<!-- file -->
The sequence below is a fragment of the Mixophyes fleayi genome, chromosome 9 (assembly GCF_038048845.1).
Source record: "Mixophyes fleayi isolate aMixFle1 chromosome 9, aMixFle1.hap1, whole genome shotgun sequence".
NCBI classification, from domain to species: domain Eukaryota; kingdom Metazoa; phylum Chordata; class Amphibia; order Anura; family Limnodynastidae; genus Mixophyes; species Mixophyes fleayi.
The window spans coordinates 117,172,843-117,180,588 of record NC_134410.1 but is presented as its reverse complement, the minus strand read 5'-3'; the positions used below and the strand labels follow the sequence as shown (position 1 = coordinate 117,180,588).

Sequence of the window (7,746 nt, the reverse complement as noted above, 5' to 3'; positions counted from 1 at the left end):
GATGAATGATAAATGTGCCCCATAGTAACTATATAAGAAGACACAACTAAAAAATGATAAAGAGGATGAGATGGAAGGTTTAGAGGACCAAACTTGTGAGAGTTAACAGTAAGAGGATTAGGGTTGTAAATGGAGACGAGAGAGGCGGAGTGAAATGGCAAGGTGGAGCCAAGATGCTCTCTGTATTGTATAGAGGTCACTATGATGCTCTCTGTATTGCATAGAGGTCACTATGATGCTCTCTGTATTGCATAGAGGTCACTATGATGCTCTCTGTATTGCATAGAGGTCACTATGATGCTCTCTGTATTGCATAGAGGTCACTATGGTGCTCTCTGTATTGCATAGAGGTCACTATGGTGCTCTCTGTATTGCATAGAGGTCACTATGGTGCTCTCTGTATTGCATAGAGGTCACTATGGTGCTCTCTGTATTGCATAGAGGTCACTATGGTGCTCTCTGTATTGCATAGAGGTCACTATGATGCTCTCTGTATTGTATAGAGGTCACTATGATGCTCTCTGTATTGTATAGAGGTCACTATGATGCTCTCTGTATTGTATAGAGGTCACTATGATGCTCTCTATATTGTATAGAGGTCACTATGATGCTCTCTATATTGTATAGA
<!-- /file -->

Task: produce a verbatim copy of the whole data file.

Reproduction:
The sequence below is a fragment of the Mixophyes fleayi genome, chromosome 9 (assembly GCF_038048845.1).
Source record: "Mixophyes fleayi isolate aMixFle1 chromosome 9, aMixFle1.hap1, whole genome shotgun sequence".
NCBI classification, from domain to species: domain Eukaryota; kingdom Metazoa; phylum Chordata; class Amphibia; order Anura; family Limnodynastidae; genus Mixophyes; species Mixophyes fleayi.
The window spans coordinates 117,172,843-117,180,588 of record NC_134410.1 but is presented as its reverse complement, the minus strand read 5'-3'; the positions used below and the strand labels follow the sequence as shown (position 1 = coordinate 117,180,588).

Sequence of the window (7,746 nt, the reverse complement as noted above, 5' to 3'; positions counted from 1 at the left end):
GATGAATGATAAATGTGCCCCATAGTAACTATATAAGAAGACACAACTAAAAAATGATAAAGAGGATGAGATGGAAGGTTTAGAGGACCAAACTTGTGAGAGTTAACAGTAAGAGGATTAGGGTTGTAAATGGAGACGAGAGAGGCGGAGTGAAATGGCAAGGTGGAGCCAAGATGCTCTCTGTATTGTATAGAGGTCACTATGATGCTCTCTGTATTGCATAGAGGTCACTATGATGCTCTCTGTATTGCATAGAGGTCACTATGATGCTCTCTGTATTGCATAGAGGTCACTATGATGCTCTCTGTATTGCATAGAGGTCACTATGGTGCTCTCTGTATTGCATAGAGGTCACTATGGTGCTCTCTGTATTGCATAGAGGTCACTATGGTGCTCTCTGTATTGCATAGAGGTCACTATGGTGCTCTCTGTATTGCATAGAGGTCACTATGGTGCTCTCTGTATTGCATAGAGGTCACTATGATGCTCTCTGTATTGTATAGAGGTCACTATGATGCTCTCTGTATTGTATAGAGGTCACTATGATGCTCTCTGTATTGTATAGAGGTCACTATGATGCTCTCTATATTGTATAGAGGTCACTATGATGCTCTCTATATTGTATAGA